The term “experimental” or “progressive” (and, to be honest, many other of this kind of terms) have an inherent flaw in them. In their quest to signify, they often imply that the accepted or generic ways (key word being “genre” here) to achieve the sound associated with them is the main or even only way to do so. This is one of the things which lead to the multiplicity of genre; when one is confronted by a band that’s labelled as “progressive” but doesn’t hear the sounds, tones, and chord progressions they expected, the urge to re-label arises. This can often be a fruitless exercise, since the new definition doesn’t really help an outside understand what they should expect from the music they’re about to play. The way forward is in redefining our root terms in terms of theme, approach or mood instead of specific sounds and ideas. That way, we can put our fingers on something more constant, more basic and fundamental to how a certain group approaches music, instead of “superficial” signifiers of that approach.
A good example of the efficacy of this new framework is Sunless Dawn. When we label the band as “progressive death metal”, we plant in your mind a type of sound, a type of approach that should be expected. You’ll imagine other bands that work in the genre and what you know of their approach. But upon listening to Timeweaver, you’ll find something different. Sure, many of those bylines of the progressive death genre will be there; you can expect drawn out solos, weird chord progressions, a celestial influenced concept, synths, and more. There’s even an (excellent) three part track, with plenty of callbacks, references, and complexity.
But the overall tone of those sounds won’t quite make sense with what you expected. There’s something weird going on with Timeweaver but you won’t find it in the actual pieces. Let’s look at the choir work on the album, for example; it’s most prominently found on “Collide into Being” and into “Between Meadow and Mire”, the second and third parts respectively of the tripartite “Biomorph”. They’re not in and of themselves strange for progressive death but they’re used in a very unique way on these two tracks. They start near the end of “Collide into Being” and interact with the guitars in a way which communicates mystique and grandeur but also an off putting sense of coldness and distance. Their conjunction with the huge guitar parts which also dominate this section of the track only serves to more accurately shine a light on how unusual those choirs really are.
When they move into “Between Meadow and Mire” (probably my favorite track on the album), they suddenly take this brighter turn which accentuates their size and role. It’s that kind of transition that we’re talking about when we say that Sunless Dawn don’t do things like you thought they would when you heard what their genre was. The entire album is littered with this sensation of being slightly off, not in the tonal sense of course but in the approach to composition and the meta-structure of each track and album. This makes it an incredibly thick and challenging listen but one which rewards loyalty by unfolding under your ear’s attention. “Between Meadow and Mire” for example continues to unravel into furious leads and infectious bass tracks, coupled with the forceful vocals which run throughout the rest of the album.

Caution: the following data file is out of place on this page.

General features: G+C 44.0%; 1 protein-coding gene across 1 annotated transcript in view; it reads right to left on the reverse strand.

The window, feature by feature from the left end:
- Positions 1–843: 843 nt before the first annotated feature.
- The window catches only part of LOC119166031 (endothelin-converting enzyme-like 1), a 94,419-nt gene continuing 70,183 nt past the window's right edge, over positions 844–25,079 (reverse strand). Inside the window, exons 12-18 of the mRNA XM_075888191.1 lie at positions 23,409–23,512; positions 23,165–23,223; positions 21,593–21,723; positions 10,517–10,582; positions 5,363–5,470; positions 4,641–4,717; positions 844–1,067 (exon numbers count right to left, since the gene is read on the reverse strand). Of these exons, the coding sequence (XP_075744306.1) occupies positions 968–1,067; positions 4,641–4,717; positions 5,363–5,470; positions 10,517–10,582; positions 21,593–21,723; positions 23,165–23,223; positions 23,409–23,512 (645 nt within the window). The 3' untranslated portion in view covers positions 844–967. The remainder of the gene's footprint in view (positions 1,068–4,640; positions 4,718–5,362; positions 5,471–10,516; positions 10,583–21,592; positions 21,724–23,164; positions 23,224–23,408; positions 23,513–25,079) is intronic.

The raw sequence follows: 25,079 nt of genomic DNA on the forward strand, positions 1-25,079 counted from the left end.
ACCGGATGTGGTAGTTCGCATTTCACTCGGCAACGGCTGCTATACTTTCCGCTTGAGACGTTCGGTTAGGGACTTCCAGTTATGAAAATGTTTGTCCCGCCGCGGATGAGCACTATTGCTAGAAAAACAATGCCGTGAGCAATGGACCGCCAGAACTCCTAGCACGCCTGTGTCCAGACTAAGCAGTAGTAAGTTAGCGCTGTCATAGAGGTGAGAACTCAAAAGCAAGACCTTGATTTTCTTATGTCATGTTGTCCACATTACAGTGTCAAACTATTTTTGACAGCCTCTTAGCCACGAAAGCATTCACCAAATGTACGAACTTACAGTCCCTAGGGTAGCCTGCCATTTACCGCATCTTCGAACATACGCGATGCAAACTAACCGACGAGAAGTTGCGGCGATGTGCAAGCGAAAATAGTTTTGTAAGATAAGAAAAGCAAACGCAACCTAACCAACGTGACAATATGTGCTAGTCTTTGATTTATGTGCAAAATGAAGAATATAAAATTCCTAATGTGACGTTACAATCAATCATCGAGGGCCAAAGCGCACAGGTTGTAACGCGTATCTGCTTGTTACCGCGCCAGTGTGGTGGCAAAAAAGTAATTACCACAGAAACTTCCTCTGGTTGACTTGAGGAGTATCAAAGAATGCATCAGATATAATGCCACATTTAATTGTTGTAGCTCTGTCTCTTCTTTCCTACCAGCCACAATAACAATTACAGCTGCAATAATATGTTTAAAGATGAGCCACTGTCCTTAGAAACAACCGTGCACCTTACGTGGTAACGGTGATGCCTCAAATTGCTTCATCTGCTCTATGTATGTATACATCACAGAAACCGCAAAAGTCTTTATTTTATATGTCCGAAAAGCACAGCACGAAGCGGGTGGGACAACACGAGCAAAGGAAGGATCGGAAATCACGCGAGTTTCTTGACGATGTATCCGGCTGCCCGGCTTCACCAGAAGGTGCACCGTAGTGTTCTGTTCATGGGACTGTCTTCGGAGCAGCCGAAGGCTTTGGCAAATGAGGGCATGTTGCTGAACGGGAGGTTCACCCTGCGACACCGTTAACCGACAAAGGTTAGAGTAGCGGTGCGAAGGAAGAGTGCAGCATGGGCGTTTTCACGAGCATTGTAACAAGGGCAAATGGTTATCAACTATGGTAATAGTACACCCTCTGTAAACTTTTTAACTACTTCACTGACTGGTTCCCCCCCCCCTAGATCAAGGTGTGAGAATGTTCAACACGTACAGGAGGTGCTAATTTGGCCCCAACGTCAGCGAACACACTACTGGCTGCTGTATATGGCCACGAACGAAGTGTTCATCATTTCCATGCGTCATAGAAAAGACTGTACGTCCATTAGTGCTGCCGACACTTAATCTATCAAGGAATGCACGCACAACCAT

That being said, therein perhaps also lies the album’s major fault; it’s a lot. With a run-time of over an hour and a complexity which demands your attention at almost every moment, a complexity exacerbated by the unusual nature of the sound and composition, it can be a very tiring album. But hey, perhaps that’s exactly what you’re in the market for? If you are, if what you crave is an intricate and challenging to digest piece of progressive music, one which shuns the expectations of that genre and its somewhat stale adherence to norms, then Timeweaver is where you need to be right now. Just remember to give it time and be ready to listen again and again, often scratching your head and asking “hey, wait. What?”
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Sunless Dawn’s Timeweaver releases tomorrow, via Prime Collective. Head on over to the Bandcamp link above to pre-order it (or buy it if you’re reading this in THE FUTURE).